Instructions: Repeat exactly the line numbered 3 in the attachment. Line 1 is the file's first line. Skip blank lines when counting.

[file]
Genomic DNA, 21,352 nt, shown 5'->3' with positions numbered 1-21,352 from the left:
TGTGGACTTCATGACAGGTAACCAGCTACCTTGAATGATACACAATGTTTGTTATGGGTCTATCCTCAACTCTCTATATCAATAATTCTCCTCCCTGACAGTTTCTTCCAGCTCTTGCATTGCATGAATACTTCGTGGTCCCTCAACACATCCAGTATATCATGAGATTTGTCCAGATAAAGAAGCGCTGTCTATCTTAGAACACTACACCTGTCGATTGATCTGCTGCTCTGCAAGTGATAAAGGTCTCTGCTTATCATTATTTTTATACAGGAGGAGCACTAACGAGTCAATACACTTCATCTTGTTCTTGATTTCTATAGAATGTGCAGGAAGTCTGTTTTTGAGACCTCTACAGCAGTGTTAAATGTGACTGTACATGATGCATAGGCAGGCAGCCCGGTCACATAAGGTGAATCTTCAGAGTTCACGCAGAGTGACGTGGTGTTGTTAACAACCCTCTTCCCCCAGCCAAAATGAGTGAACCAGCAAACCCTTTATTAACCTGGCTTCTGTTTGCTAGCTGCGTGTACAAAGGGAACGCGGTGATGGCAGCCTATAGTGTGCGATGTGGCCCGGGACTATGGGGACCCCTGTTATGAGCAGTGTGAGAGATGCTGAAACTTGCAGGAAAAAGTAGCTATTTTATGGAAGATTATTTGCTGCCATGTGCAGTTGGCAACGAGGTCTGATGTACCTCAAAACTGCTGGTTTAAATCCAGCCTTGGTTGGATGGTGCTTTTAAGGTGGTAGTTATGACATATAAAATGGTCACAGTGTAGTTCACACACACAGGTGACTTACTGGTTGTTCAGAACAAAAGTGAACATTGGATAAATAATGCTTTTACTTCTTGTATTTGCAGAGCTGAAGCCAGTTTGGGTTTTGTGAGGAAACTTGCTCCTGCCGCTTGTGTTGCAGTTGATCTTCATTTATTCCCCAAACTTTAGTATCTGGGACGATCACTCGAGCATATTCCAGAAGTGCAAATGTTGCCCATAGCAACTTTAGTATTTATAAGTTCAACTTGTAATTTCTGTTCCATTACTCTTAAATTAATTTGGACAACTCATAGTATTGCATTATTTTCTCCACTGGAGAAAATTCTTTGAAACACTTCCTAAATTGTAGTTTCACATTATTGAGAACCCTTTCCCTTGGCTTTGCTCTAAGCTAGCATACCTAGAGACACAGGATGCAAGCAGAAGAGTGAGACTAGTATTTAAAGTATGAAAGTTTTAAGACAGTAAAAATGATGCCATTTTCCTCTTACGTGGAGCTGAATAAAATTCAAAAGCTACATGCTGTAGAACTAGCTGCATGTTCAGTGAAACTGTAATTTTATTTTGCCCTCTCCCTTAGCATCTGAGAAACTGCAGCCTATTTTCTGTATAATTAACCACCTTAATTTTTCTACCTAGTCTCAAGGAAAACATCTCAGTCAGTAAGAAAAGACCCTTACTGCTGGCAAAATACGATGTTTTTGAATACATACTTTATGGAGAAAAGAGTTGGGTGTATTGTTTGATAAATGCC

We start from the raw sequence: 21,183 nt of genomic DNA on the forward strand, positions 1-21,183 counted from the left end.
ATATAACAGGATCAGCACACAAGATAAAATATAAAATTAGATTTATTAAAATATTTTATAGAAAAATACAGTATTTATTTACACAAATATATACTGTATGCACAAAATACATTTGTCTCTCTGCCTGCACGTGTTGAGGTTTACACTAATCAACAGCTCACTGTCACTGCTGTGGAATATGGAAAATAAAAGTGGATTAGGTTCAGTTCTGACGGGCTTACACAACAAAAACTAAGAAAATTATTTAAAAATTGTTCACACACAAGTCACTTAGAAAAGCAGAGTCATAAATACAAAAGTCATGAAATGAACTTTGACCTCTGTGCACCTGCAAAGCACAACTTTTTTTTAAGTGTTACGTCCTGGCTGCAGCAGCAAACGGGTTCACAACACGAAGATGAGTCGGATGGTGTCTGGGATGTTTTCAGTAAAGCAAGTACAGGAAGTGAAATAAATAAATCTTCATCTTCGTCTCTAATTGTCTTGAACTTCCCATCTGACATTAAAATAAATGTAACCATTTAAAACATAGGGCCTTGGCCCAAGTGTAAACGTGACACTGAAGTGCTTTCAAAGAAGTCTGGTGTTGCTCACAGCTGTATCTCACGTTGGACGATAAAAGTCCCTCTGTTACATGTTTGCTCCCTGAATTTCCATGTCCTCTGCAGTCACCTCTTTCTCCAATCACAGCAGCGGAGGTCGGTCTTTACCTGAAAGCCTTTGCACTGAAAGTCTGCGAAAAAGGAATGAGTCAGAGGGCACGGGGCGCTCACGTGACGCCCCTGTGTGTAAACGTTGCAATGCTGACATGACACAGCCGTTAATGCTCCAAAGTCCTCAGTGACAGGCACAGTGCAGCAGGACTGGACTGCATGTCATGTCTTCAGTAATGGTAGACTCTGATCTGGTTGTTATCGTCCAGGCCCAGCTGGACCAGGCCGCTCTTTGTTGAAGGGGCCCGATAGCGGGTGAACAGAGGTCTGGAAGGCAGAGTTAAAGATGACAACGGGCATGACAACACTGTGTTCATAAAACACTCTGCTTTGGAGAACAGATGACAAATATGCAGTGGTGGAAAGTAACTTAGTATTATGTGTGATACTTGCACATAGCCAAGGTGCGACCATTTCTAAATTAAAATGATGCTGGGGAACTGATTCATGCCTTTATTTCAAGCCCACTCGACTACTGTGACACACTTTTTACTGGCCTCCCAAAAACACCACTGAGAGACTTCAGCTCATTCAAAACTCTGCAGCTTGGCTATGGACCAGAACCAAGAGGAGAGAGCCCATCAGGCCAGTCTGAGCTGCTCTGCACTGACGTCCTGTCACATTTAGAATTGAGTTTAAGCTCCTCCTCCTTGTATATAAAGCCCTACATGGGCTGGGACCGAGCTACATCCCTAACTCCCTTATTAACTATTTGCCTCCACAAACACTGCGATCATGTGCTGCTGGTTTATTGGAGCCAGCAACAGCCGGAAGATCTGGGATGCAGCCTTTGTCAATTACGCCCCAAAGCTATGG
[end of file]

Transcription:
We start from the raw sequence: 21,183 nt of genomic DNA on the forward strand, positions 1-21,183 counted from the left end.